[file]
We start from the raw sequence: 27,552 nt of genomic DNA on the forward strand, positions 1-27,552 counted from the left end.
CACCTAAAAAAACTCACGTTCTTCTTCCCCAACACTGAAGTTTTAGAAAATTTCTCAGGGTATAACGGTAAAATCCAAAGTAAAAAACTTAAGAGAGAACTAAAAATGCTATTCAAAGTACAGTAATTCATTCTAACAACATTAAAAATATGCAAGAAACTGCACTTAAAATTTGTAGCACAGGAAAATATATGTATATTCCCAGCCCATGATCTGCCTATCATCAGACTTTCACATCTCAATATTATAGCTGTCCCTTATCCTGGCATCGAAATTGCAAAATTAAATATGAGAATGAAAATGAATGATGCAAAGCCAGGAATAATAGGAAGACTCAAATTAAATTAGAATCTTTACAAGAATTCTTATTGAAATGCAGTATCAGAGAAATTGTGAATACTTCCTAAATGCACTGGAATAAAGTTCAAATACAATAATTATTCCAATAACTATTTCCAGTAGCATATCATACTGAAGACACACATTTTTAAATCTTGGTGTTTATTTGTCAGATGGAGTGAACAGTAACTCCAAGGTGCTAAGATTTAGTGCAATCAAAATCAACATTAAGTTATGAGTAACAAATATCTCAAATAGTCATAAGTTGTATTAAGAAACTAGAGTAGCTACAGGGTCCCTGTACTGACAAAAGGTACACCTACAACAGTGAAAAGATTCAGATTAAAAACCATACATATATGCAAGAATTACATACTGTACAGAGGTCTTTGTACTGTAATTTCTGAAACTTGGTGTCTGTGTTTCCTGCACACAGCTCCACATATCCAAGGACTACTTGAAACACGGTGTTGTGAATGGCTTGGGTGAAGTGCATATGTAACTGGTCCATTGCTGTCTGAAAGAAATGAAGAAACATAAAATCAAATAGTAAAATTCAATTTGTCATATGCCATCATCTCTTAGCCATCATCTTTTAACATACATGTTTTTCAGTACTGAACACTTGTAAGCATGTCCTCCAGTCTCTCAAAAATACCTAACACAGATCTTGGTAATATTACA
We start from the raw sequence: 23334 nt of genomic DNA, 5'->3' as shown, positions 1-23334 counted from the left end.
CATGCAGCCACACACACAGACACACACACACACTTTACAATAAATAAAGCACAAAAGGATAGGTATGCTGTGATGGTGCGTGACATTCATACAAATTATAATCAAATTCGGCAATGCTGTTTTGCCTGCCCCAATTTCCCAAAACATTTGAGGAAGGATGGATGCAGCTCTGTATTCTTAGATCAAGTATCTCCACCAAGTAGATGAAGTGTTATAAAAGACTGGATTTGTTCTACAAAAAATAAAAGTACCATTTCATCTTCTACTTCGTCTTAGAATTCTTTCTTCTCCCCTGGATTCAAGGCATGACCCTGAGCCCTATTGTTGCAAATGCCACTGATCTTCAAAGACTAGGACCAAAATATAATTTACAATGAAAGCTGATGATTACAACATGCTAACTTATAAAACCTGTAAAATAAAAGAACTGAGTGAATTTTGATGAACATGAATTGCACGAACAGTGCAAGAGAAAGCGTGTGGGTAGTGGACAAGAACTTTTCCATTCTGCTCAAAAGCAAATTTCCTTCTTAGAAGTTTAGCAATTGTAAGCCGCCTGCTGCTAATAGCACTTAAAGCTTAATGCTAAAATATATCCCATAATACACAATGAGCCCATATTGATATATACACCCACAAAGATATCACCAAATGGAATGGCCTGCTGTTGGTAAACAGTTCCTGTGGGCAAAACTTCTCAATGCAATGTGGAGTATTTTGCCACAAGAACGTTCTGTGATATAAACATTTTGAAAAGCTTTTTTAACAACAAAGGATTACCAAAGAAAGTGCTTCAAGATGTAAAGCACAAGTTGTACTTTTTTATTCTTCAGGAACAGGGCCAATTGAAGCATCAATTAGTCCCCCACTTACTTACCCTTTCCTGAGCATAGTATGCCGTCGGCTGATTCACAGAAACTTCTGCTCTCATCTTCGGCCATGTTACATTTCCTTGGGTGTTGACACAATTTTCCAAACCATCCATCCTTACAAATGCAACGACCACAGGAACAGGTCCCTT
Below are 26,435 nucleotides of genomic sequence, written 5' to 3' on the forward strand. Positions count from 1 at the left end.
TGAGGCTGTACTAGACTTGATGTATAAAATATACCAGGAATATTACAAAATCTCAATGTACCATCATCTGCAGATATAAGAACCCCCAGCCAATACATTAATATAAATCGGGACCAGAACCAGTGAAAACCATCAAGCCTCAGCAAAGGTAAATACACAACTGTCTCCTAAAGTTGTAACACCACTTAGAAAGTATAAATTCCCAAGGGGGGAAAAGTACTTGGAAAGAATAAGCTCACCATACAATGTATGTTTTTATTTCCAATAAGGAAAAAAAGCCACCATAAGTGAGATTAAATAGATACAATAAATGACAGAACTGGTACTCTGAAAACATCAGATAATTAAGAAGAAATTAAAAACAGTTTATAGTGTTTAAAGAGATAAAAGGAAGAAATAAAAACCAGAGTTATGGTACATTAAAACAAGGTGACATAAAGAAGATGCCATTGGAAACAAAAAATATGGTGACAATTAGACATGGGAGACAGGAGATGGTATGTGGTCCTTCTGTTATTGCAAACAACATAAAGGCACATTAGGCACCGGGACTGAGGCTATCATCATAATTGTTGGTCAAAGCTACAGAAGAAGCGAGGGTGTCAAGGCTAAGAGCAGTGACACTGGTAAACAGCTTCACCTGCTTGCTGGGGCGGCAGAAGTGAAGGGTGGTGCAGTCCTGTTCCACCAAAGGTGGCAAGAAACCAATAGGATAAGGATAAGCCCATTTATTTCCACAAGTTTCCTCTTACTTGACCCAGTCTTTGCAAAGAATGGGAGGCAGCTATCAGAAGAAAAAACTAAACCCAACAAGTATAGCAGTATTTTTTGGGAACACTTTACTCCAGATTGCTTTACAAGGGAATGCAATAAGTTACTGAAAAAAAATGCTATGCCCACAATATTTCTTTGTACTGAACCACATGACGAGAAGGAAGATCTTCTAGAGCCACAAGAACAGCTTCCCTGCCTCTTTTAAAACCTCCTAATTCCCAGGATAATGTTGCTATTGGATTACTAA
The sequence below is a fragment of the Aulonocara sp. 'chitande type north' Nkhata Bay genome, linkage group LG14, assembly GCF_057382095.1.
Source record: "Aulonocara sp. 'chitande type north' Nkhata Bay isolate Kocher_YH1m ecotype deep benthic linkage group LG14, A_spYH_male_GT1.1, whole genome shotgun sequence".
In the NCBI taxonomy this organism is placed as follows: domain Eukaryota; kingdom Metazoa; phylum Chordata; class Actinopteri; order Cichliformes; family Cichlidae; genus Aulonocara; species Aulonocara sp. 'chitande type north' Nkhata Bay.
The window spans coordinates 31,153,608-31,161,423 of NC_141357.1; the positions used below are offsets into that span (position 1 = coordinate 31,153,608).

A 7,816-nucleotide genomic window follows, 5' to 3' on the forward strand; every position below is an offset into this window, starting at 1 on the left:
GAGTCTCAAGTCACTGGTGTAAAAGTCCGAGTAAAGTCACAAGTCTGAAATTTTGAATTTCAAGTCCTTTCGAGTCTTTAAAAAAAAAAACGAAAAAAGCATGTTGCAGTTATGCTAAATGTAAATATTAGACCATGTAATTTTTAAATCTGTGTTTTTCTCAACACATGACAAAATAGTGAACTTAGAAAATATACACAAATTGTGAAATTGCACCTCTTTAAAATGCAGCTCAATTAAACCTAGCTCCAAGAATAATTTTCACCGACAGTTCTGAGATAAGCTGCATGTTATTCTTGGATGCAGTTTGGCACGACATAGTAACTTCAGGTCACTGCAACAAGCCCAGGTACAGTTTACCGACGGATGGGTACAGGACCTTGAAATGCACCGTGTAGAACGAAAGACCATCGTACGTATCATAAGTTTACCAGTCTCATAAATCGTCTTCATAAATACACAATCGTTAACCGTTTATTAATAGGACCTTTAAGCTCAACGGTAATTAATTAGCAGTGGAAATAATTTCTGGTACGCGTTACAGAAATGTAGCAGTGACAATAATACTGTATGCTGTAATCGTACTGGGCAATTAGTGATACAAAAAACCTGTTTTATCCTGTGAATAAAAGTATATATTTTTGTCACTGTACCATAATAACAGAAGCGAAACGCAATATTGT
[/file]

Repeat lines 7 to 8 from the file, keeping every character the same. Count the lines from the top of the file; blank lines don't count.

The sequence below is a fragment of the Aulonocara sp. 'chitande type north' Nkhata Bay genome, linkage group LG14, assembly GCF_057382095.1.
Source record: "Aulonocara sp. 'chitande type north' Nkhata Bay isolate Kocher_YH1m ecotype deep benthic linkage group LG14, A_spYH_male_GT1.1, whole genome shotgun sequence".